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It's in my Boots - Rhonda Stone

( Rhonda, AVC class of 2015, travelled with the Chinook Project to Sheshatshiu and Rigolet)

When a backpack or suitcase won't do the trick, it's always good to have a trusty pair of boots to bring along.

Rhonda's boots- and some of the items they carried[

Before arriving in Labrador, The Chinook Project participants were asked to pack lightly. There wouldn't be a whole lot of room on the plane and any additional space we had in our luggage would be used to carry veterinary items we needed on the trip. To cut down on space, but also plan for unforeseen weather, I packed two pairs of footwear, my sneakers and my rubber boots. Now, the boots took up quite a bit of space in my bag and I debated leaving them behind, but I couldn't chance that I might need them when I got there. So, I took them along. Just before leaving the house, I grabbed a few snacks for the road including a couple of granola bars and a red pepper. With all my bags stuffed, I quickly threw these items into my boots (don’t worry, they were in a container).

When we arrived in Sheshatshiu, we were greeted by a tired and hardworking team #1. Our team wasn't scheduled to start with clinics until the next day, so a couple of us went back to the motel kitchenette and prepared supper. We had plans to make nachos, but we were lacking vegetable toppings and that is when I suddenly remembered, the boot pepper! "I've got a pepper in my boot!" I proclaimed to the group. Thus began a long standing joke about the things you may find inside my boots.

The weather was incredibly warm when we were in Sheshatshiu and we all had sweat dripping from us. This was certainly not boot weather! Anyone who has traveled knows that packing, unpacking, and repacking can be a pain when you’re on the go. Things get shuffled around and lost in the nooks and crannies of your suitcase. I was really worried about losing the much needed items like my cell phone charger, my glasses, and my bug spray. So, without hesitation, I placed them into my boots.

In Rigolet, we heard about they had the 2nd longest boardwalk in the world and we all really wanted to check it out. So, early one morning before clinics while the fog was still and settled on the water in the bay, we headed out for stroll. Finally! A chance to wear my boots! We walked along the trail and took in all of nature’s beauty that surrounded us. It was a peaceful and serene morning and as the trail was winding near to the water, I stepped off the boardwalk and waded through the shallow northern waters wearing my boots.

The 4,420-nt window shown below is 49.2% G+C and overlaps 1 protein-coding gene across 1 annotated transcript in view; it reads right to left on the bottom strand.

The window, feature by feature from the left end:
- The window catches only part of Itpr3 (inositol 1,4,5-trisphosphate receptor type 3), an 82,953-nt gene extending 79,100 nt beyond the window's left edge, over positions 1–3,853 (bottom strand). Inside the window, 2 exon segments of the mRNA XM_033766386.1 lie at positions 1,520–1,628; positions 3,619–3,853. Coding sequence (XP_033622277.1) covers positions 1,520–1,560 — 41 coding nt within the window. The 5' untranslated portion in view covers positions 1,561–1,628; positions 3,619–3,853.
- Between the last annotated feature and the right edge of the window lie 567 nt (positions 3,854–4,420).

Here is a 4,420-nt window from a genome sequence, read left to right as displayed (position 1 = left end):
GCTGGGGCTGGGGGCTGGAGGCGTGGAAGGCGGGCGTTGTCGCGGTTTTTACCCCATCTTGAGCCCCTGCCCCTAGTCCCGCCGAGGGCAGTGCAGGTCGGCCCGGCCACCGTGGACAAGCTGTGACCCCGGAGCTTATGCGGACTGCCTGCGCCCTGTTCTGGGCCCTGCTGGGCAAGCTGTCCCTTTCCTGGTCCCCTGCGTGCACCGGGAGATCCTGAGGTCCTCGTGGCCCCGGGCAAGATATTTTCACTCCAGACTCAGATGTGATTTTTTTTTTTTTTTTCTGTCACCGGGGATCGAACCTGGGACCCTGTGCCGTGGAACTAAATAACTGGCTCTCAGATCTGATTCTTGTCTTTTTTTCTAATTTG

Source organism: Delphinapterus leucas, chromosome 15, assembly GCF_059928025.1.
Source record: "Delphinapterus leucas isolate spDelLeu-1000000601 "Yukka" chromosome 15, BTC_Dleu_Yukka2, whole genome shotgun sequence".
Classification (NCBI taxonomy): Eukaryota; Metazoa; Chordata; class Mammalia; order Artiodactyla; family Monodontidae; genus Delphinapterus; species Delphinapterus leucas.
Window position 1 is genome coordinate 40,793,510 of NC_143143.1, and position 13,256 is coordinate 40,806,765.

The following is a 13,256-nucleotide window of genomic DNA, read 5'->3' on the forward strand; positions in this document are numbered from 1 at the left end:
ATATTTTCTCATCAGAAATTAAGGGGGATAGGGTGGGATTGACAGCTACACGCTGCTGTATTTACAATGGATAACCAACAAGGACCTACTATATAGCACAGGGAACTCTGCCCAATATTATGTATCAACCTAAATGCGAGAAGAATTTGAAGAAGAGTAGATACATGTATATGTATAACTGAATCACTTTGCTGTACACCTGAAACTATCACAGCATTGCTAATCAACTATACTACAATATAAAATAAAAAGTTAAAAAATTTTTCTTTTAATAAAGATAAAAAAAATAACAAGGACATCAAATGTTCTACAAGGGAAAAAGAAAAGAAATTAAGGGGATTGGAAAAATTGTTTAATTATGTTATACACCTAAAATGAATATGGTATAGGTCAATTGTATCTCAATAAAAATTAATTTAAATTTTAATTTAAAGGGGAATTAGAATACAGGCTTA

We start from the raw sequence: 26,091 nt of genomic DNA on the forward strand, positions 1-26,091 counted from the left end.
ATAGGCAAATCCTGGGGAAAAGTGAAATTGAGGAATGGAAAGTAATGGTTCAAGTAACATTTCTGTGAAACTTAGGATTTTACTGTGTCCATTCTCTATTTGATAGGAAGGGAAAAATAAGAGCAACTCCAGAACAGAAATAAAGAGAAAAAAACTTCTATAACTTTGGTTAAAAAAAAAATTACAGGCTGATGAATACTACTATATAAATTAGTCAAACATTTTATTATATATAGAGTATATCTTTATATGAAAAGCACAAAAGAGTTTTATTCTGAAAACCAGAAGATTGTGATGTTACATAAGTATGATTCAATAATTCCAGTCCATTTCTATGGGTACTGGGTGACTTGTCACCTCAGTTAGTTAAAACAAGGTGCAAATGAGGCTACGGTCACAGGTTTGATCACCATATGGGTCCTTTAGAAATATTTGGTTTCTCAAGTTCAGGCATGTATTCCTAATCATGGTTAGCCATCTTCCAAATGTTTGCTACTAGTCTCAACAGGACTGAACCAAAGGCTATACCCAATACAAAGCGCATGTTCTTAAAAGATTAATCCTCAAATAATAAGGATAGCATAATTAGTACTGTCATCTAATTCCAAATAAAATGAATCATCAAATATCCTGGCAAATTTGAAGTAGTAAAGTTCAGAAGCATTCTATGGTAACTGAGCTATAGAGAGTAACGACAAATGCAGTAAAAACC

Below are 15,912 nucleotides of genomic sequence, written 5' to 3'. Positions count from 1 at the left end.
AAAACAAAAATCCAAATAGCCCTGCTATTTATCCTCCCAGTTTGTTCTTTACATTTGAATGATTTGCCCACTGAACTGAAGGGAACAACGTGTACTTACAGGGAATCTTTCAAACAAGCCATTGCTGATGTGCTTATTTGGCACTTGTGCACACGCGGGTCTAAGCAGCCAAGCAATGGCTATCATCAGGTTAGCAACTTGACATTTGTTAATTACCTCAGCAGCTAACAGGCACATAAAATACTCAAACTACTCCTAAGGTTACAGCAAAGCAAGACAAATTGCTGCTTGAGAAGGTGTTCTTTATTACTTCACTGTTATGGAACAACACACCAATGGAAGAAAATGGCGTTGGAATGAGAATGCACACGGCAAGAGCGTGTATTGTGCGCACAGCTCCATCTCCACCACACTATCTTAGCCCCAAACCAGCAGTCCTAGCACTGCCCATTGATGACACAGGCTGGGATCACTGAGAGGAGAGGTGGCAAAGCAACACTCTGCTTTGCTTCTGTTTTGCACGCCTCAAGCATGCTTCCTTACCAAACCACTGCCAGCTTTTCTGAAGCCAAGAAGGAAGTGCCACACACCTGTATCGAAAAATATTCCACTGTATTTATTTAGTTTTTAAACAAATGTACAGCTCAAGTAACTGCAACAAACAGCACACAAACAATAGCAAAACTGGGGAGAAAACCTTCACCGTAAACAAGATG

Rhonda, in her boots, on the boardwalk in Rigolet[

So many memories were made while on the Chinook Project trip and I craved to take a piece of Labrador home with me. We visited a small craft shop in Rigolet and another in Goose Bay on the way home. I gathered small trinkets as reminders of my time with my amazing Chinook Project team, the beauty that I saw in Labrador, and also to remind me of the wonderful people I had met along the way. With the final leg of our flight ahead of us, I traded my boots for sneakers and placed these carefully wrapped memoirs into my boots for safe keeping.

I started this trip as an adventurous vet student bringing a pair of rubber boots ‘just in case’, but ended it as a more confident and resourceful individual. My boots, to me, have became a symbol of security and adventure. You never know where your boots will take you and how they may come in handy!

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